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04/30/2009 Archived Entry: "May"
There is no doubt that May 1 was formerly one of the most significant dates in the rural calendar. At the time of Merrie England it was marked by a host of colourful celebrations. They ranged from maypole dancing to parades of May Queens by way of sporting contests and parties with joyful music, singing, feasting and drinking, not to mention fairs and markets. Workers were given the day off to join the festivities and in short, a good and merry time was had by all.
Such was the attraction of May Day that in 1978 international socialists attempted to hi-jack the date as International Labour Day with parades of tanks in Russia and marches of left-wing solidarity in other countries. England’s Labour Government joined that kind of fun by declaring the date a Bank Holiday as a sympathetic political gesture for the workers but it appears that the idea was not too popular. Ordinary people – the workers - much preferred their maypole dancing and partying to the idea of making political capital out of the date.
However, there were other attempts to kill the rustic fun of this date. In 1644, for example, maypole dancing was forbidden by the Puritans because they considered it to be a pagan festival, but many villagers steadfastly refused to destroy their maypoles.
There are lovely stories of battles to save the maypoles. At Sinnington near Pickering for example in 1701, a band of Puritans known as Broadbrims due to the style of their hats invaded Sinnington during maypole dancing. They set about violently trying to destroy the pole and its ribbons, and to disrupt the party atmosphere. Other groups of Puritans did likewise at Helmsley, Kirkbymoorside and Slingsby. However, the local lads managed to beat them off and it was said that at Slingsby there was "a great dordum of a fight."
Today, maypole dancing has returned to its former glory in many villages in this region. In most cases maypole dancing is not performed on May Day but upon the nearest Saturday or Sunday, often with school children being the dancers.
I have a record of maypoles in Foston, Staithes, Roxy, Slingsby, Sinnington, Langton near Malton, Masham, West Burton, Bolton-on-Swale, Appleton Wiske, Crakehall, Whitby, Robin Hood’s Bay, Coneysthorpe, Welburn, Clifton near York, Thorpe and Burnsall in Wharfedale, Skinningrove, Ovington near Richmond, Otley, Aldborough near Boroughbridge with the daddy of them all being at Barwick-in-Elmet near Leeds.
At 86 feet high, this is the tallest in the country and requires a crane and a great deal of manpower to erect it. I am sure there are other maypoles elsewhere within this region. In many case, morris dancing and the election of a May Queen accompanies the maypole dances.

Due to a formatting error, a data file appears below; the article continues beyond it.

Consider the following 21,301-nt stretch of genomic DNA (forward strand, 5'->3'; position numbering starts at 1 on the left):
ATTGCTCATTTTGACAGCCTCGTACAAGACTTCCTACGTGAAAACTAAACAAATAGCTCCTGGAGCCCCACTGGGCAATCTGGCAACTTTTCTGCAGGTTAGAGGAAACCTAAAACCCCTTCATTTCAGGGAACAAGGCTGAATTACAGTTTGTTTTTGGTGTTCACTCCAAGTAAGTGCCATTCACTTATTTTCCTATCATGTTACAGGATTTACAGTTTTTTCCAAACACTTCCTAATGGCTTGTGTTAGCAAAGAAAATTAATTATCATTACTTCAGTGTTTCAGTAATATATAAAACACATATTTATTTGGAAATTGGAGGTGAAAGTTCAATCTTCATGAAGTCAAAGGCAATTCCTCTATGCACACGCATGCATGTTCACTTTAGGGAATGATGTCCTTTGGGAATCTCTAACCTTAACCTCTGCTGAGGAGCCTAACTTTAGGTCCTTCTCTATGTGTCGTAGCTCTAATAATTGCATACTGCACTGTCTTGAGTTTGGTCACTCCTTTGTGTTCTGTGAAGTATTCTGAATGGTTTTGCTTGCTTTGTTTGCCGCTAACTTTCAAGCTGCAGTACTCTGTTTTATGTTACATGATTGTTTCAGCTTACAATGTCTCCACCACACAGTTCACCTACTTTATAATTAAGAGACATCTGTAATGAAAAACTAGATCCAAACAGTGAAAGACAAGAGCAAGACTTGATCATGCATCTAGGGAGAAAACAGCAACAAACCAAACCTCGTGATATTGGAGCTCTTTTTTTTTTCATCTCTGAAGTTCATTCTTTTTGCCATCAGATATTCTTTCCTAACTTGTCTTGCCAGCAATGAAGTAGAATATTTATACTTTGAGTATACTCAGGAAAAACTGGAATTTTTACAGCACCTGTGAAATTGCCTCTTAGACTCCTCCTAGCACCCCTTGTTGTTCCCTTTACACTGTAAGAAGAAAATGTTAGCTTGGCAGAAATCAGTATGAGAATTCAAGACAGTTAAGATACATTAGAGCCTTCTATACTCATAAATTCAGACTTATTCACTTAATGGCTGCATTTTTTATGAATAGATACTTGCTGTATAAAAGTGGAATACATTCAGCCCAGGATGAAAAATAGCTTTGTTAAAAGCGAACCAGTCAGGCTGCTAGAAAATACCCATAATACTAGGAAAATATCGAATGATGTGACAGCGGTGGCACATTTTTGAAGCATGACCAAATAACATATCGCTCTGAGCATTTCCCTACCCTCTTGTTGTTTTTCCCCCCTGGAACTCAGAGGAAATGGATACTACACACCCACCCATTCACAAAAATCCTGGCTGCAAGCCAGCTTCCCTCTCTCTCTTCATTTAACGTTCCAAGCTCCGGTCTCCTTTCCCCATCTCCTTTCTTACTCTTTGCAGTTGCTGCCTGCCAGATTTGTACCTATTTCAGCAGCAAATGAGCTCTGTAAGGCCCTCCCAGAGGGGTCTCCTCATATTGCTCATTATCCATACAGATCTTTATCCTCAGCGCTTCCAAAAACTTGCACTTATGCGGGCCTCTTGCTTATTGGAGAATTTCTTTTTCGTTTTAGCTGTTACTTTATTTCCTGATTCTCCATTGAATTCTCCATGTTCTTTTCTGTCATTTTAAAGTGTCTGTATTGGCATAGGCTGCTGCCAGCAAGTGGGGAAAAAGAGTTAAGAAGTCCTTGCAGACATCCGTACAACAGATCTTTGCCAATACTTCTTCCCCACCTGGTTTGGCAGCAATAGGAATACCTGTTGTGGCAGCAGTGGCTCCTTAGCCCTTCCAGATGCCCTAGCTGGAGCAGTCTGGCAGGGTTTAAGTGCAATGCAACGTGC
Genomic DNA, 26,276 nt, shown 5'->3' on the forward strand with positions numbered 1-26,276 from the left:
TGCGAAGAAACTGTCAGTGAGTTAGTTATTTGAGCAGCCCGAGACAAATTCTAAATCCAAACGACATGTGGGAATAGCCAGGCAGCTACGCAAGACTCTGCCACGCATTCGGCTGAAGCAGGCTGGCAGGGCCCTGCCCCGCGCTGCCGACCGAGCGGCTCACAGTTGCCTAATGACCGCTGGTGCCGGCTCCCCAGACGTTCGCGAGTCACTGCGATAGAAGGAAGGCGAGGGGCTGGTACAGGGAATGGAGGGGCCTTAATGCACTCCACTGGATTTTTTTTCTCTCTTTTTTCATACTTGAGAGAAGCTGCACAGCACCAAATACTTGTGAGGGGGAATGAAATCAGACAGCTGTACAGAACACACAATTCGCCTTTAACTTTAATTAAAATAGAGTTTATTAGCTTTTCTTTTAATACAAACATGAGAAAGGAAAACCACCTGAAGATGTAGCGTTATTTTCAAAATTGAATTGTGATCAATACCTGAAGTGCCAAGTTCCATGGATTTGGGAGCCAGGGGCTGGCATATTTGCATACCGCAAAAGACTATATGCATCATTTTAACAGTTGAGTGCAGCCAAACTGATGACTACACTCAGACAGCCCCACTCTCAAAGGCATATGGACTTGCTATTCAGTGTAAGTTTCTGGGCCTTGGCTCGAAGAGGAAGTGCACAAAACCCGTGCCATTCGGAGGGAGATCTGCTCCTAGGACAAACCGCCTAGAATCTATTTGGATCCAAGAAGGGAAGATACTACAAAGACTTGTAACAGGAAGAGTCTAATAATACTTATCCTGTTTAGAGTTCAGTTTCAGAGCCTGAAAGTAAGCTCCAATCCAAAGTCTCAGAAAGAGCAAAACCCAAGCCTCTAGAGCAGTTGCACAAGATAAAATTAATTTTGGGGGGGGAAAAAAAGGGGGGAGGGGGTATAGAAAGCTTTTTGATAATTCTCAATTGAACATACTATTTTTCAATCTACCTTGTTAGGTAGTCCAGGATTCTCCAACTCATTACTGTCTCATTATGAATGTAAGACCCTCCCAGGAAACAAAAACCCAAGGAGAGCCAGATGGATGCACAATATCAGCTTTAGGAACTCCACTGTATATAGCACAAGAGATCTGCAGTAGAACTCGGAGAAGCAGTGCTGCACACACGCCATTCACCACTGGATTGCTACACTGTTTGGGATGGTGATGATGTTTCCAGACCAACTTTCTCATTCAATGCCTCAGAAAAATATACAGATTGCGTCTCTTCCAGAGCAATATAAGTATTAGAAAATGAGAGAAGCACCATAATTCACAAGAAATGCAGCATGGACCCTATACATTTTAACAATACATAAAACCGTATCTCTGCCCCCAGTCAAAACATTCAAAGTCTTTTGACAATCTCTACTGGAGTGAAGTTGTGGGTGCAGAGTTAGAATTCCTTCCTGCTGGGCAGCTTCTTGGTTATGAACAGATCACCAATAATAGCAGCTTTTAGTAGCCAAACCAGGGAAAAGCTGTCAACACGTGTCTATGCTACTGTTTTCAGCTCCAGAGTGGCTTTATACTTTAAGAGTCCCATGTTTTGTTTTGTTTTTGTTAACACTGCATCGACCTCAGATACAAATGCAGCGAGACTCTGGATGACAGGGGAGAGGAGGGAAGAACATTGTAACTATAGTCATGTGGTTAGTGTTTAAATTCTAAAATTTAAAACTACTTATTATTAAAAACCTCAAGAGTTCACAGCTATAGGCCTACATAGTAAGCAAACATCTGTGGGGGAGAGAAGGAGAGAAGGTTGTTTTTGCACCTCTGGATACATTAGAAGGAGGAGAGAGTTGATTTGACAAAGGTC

One very popular game when I was a child in Eskdale was known as May Gosling. It was rather like the April Fool pranks played on April 1 because children played jokes upon each other, and anyone who fell victim to a joke was known as a May Gosling. Rather like April Fool jokes, the pranks had to be perpetrated before 12 noon. I cannot recall the demise of that sport but I have never heard of modern children playing at being a May Gosling. Maybe there is a modern rule against such joyful things?
Other May Day events that appear to have vanished include Birch Twig Day when birch twigs were cut and taken indoors to ward off witches, and Yellowhammer Day when youths would chase those lovely birds and kill them, believing they had drunk the devil’s blood. It was also Cattle Anointing Day when farmers anointed their cattle to keep away evil spirits.
Robin Hood and Maid Marian were regarded in some areas as Lord and Lady of the May, and so May 1 also became known as Robin Hood’s Day.
There were many other celebrations including the famous World Dock Pudding Championship at Hebden Bridge. Puddings are made from the leaves of young sweet dock along with nettles, onions and oatmeal; they are fried and served with potatoes. The championship determines whose dock puddings are the best.
One of my favourites is the annual Lying Contest Day held in the Lake District. Men compete to determine who can tell the biggest whopper and one story says a Bishop of Carlisle once tried to stop the fun. He told the audience he had never told a lie – and promptly won first prize.